Standard Reference Method is simply a gauge of a beer’s color. Some brewers use Lovibond as an indicator of color. Here’s a simple chart of SRM:
1.0 – 3.0 SRM – Pale yellow color 3.0 – 4.5 SRM – Medium yellow 4.5 – 7.5 SRM – Gold 7.5 – 9.0 SRM – Amber 9.0 – 11.0 SRM – Copper 11.0 – 14.0 SRM – Red/Brown 14.0 – 19.0 SRM – Brown 20.0 SRM – Black
So, we’ll note that our can says an SRM of 10 or medium copper in color.
To me, a packaging date is the most important thing to find on a can or bottle. Hops don’t age well and I think an IPA is severely altered once it exceeds 3 months past its original packaging date. Many beer stores don’t pull old inventory and it’s a buyer beware situation. As you can see, our can has a packaging date of June 9, 2017, and today’s July 13th. We’re in range.
What do I expect?
I expect a copper colored, juicy aromatic and flavored beer with only a light to moderate bitterness. I’ll also expect an average mouthfeel.
What did I get?
A little more amber than copper. Mellow juicy sweet aroma. Flavor jumps out with prickly pear and dank resinous smoke. Takes a few sips to get my tastebuds around this Imperial IPA as it seems more bitter than expected. It does mellow and reveals some nice mango and citrus. All in all, a nice beer 89 points.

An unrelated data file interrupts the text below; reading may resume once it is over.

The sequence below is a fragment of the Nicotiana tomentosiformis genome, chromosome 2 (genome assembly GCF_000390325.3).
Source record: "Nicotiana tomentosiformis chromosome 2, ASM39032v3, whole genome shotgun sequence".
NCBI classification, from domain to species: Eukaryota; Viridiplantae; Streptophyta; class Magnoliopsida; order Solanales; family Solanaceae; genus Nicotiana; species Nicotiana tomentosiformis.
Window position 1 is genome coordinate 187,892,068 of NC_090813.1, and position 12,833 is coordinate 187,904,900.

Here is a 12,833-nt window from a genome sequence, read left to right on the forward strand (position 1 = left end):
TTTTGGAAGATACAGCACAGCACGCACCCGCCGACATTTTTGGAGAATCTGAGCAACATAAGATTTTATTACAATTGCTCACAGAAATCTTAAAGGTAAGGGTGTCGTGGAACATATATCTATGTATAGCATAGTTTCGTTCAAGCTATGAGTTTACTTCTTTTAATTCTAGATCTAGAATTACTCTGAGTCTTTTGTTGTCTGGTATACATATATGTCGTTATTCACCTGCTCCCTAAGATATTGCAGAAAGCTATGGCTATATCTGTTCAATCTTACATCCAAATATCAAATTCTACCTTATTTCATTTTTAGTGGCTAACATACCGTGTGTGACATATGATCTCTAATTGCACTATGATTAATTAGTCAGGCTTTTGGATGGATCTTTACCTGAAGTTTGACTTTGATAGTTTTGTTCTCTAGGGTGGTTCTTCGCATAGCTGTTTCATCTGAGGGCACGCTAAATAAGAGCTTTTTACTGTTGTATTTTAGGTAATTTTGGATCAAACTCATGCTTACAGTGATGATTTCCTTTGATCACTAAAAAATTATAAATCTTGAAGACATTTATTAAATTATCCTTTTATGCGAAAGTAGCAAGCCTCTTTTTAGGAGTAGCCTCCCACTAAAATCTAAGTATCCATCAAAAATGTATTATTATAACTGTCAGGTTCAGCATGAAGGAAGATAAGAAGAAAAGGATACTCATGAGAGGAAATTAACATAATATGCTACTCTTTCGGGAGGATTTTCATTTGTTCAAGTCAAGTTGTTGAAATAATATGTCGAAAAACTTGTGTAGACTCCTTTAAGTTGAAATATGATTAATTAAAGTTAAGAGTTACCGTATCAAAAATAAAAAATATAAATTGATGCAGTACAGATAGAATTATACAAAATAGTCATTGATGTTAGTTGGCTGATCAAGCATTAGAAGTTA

This is known as a Brux ale. Brux as in short for the yeast associated with making this ale, Brettanomyces bruxellensis. One of four sub-types classified under Brettanomyces. This yeast is found growing wild all over the world and is often found on the skins of fruit. The name Brettanomyces is a combination of Briton (as in English) and myces (as in fungus). A patent for the strain was granted in 1906 to the Carlsberg Brewery.
Brett ales aren’t my go to style but this Brux IPA from Finback is smooth and entirely drinkable. My first impression is its polished mouthfeel. I don’t get the barnyard flavors associated with brett and no acerbic flavors either, just crisp with a tad bit of fizziness. Tropical flavors of melon under solid pineapple. The finish does diminish and leave off bitter after taste. Solid summer beer, certainly exceeded my expectations 91 points.
Finback Meridian Tasting: June 24, 2017 Style: IPA Beer #: 1,071 ABV: 7.0%
Meridian as in a longitudal line that runs from North Pole to South Pole. Interestly (at least to me), Websters reports the word as being in the top 30% of all words. Of course that got me thinking, what is the most popular word in English? Can you guess?
1 the 2 be 3 to 4 of 5 and 6 a 7 in 8 that 9 have 10 I
As far as Finback Meridian, it is probably as mundane as the use of the word the. Entirely drinkable and nearly flavorless. Totally meh and worth about 85 points only because it isn’t offensive.